It then extends to family to. You have family around you, parents, brothers, sisters, cousins, the lot. But you don’t really have intimate relationships with any of them. You keep a world of your own, one which allows you to make up your own rules, you take offense without letting it show, you keep grudges without appearing bitter. Soon you are convinced there’s a conspiracy against you(by people you love), and before you know it, you conclude everyone has it in for you. Family and all. In my case I was convinced my dad had it in for me. Why? I don’t know. Your boss too, or even your partner. So inside, you keep wishing you could “escape it all”. Either get a job so far away from everyone or live so far away from “them” all. All this whilst appearing to interact normally with each one of them. I didn’t succeed in getting the job in Durban or Cape Town, I came pretty close. But I succeeded in keeping everyone at more than an arm’s length.
Life being life doesn’t really give you the the chance to be successful at being self-sufficient. It throws you the curve balls that it throws at everybody. Only, you don’t have the luxury of turning to genuine friends for help and comfort. You cannot turn to family because you think they don’t understand you or your world. So you feel so alone in the world, yet you are surrounded by people. Lonely, but not alone. And you hit a brick wall. What you decide to do is anyone’s guess.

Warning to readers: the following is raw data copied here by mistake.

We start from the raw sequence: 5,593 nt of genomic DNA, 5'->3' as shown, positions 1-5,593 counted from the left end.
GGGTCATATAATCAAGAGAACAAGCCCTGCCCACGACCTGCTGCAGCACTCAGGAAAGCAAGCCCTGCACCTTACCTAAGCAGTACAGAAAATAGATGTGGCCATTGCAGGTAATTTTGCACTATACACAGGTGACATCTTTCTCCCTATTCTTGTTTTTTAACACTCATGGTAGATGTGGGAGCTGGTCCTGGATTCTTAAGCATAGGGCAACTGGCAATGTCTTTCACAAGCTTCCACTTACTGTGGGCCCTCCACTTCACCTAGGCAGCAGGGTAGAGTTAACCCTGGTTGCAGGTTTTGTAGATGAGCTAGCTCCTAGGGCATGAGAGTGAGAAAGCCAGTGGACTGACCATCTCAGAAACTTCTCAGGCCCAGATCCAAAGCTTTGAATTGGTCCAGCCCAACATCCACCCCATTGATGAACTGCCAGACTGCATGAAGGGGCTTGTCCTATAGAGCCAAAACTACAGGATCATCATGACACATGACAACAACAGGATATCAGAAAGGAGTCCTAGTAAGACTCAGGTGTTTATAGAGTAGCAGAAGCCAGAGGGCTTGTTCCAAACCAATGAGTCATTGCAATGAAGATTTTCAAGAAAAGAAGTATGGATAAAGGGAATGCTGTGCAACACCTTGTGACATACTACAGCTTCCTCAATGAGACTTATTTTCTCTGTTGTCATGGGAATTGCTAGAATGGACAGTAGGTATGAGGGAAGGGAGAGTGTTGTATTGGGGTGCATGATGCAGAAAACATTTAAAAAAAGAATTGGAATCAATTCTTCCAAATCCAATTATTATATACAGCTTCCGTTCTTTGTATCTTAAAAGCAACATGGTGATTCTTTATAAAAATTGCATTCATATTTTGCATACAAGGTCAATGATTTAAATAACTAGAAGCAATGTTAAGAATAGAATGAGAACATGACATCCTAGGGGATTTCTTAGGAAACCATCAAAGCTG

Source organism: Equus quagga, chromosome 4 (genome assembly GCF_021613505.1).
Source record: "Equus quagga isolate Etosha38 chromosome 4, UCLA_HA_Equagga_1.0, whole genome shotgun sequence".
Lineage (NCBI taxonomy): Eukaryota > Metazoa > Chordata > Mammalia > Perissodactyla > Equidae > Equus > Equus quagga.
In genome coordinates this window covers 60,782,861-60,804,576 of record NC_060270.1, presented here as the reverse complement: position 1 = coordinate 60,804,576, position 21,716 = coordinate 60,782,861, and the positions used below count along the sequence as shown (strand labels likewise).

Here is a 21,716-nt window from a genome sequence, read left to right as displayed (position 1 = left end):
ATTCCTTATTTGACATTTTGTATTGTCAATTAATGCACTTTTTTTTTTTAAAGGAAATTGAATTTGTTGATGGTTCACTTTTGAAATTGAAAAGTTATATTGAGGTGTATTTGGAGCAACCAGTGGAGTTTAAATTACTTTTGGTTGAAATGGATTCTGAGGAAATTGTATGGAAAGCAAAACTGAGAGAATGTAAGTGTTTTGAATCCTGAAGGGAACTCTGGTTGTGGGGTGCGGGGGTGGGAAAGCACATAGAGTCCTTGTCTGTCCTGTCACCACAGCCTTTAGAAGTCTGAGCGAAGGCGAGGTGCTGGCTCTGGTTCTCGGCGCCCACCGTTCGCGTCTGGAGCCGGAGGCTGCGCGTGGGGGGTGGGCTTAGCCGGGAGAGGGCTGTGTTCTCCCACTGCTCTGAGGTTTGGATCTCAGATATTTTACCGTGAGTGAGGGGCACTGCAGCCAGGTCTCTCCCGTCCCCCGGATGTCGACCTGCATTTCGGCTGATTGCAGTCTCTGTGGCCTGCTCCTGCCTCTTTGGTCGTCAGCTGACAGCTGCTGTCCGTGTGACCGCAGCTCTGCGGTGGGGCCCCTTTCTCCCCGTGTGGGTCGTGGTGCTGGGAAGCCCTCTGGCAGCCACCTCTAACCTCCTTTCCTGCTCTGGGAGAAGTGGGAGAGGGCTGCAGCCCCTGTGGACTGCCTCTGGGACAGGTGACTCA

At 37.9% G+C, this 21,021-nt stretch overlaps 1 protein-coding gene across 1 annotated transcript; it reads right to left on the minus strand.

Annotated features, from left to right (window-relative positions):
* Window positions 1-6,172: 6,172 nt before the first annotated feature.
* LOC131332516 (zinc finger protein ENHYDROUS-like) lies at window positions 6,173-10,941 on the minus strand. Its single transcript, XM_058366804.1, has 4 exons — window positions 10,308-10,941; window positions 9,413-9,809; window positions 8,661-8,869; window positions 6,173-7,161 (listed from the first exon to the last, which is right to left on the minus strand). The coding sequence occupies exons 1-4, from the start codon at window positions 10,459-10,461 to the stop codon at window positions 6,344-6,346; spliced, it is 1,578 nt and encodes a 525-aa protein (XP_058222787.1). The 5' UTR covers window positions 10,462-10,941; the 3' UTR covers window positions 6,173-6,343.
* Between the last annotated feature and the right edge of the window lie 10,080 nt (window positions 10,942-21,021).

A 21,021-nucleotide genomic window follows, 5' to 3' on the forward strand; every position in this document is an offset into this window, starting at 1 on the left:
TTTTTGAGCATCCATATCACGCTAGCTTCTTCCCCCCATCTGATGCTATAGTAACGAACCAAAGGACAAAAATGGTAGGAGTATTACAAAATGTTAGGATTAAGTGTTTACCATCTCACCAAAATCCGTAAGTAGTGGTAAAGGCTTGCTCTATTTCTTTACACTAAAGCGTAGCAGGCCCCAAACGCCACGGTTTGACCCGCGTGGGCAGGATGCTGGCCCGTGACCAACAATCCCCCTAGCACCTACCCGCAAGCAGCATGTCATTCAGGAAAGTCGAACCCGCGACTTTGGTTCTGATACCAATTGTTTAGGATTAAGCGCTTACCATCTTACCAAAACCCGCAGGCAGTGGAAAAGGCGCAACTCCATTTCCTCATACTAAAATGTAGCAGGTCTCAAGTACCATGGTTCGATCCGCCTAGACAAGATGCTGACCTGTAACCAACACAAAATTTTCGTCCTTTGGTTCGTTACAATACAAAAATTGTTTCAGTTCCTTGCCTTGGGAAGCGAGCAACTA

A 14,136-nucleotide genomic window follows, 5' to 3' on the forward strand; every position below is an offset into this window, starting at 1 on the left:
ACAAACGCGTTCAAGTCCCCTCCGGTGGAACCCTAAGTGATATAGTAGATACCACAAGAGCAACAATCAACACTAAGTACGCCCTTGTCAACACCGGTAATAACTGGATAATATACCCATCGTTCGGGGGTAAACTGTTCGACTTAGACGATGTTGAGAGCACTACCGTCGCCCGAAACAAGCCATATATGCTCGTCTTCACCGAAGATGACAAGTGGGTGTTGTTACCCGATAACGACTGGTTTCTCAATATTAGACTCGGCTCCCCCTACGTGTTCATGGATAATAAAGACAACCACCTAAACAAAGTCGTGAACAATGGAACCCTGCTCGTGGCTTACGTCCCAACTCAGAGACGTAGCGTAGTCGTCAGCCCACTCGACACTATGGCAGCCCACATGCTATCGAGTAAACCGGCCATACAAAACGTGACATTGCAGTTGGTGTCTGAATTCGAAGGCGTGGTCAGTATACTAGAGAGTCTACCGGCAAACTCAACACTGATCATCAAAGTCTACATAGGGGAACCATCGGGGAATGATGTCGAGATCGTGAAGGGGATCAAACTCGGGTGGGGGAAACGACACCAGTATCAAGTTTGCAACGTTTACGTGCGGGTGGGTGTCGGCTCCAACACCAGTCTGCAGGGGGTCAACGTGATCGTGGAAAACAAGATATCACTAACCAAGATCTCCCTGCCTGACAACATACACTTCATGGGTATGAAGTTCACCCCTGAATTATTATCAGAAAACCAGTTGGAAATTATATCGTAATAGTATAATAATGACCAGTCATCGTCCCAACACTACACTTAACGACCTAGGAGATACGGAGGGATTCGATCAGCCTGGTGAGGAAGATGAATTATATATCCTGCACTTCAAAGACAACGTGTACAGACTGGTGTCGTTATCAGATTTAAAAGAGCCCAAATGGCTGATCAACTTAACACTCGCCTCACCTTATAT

So, back to why I’m taking you down this depressing road. I’m living with clinical depression. I’ve lived with it all my life without knowing it. Last year, it was finally diagnosed and I’m on treatment for it. It hasn’t cost me only in terms of friendships but a whole lot more, a rich and fulfilling life. The reason I’m telling you this is because I feel if I had known about it much earlier in my life I could have had it treated earlier. So, I have this insatiable need to tell others about it. Like a life mission. To let others know that it’s not normal to think life is a solo venture. You need friends in your life, genuine friends. (So, as I blog, I will keep coming back to the theme of clinical depression because it’s one very close to my heart).
So in the past year and a half I have consciously started cultivating genuine friendships in addition to the e few people whom I could not get rid of during the dark years. Genuine friends who don’t care that I shut them out, lied to them and misled them. I don’t have to mention them, they know themselves and for them I’m eternally grateful.Thank you. I now consciously interact with people, befriend people and am slowly going back where I can, reconnecting with those that once played a meaningful role in my life but had become casualties of my condition.
Dr Charles Stanley asks the question: “Do you have someone with whom to share your joys and sadnesses, strengths and weaknesses, fears and pain? Thankfully, Jesus is the best friend we can have. But He also desires that we have close relationships with others. What can you do today to build this type of friendship?”
My question to you is a bit extreme and this is deliberate. People don’t readily agree that something like this could happen to them but if you read this far you might as well answer the question: If life was to throw you a curveball today, and it hit you so bad that you thought life was not worth living, do you have a person that you know you can call, and they would not judge you, or ridicule you or call you faithless? If you don’t, start working on it today, life is a team sport.